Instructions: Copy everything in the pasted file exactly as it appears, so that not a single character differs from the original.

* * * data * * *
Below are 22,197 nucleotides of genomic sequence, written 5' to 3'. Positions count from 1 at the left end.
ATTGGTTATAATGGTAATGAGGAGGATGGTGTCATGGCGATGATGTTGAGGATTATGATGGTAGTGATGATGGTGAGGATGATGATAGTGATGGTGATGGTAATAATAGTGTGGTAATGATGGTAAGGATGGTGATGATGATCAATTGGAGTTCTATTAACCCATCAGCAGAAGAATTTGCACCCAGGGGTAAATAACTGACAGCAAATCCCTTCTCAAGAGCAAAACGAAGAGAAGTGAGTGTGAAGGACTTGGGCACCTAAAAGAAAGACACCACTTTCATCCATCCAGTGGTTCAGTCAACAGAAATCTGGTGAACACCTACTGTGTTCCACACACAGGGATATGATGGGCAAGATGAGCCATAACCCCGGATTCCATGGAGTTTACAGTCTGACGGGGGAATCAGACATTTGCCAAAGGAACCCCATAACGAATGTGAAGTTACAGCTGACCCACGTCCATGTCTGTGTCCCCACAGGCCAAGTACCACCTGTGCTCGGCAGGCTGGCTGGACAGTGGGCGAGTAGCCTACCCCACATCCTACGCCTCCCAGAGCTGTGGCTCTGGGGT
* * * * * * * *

Below are 22,197 nucleotides of genomic sequence, written 5' to 3'. Positions count from 1 at the left end.
ATTGGTTATAATGGTAATGAGGAGGATGGTGTCATGGCGATGATGTTGAGGATTATGATGGTAGTGATGATGGTGAGGATGATGATAGTGATGGTGATGGTAATAATAGTGTGGTAATGATGGTAAGGATGGTGATGATGATCAATTGGAGTTCTATTAACCCATCAGCAGAAGAATTTGCACCCAGGGGTAAATAACTGACAGCAAATCCCTTCTCAAGAGCAAAACGAAGAGAAGTGAGTGTGAAGGACTTGGGCACCTAAAAGAAAGACACCACTTTCATCCATCCAGTGGTTCAGTCAACAGAAATCTGGTGAACACCTACTGTGTTCCACACACAGGGATATGATGGGCAAGATGAGCCATAACCCCGGATTCCATGGAGTTTACAGTCTGACGGGGGAATCAGACATTTGCCAAAGGAACCCCATAACGAATGTGAAGTTACAGCTGACCCACGTCCATGTCTGTGTCCCCACAGGCCAAGTACCACCTGTGCTCGGCAGGCTGGCTGGACAGTGGGCGAGTAGCCTACCCCACATCCTACGCCTCCCAGAGCTGTGGCTCTGGGGT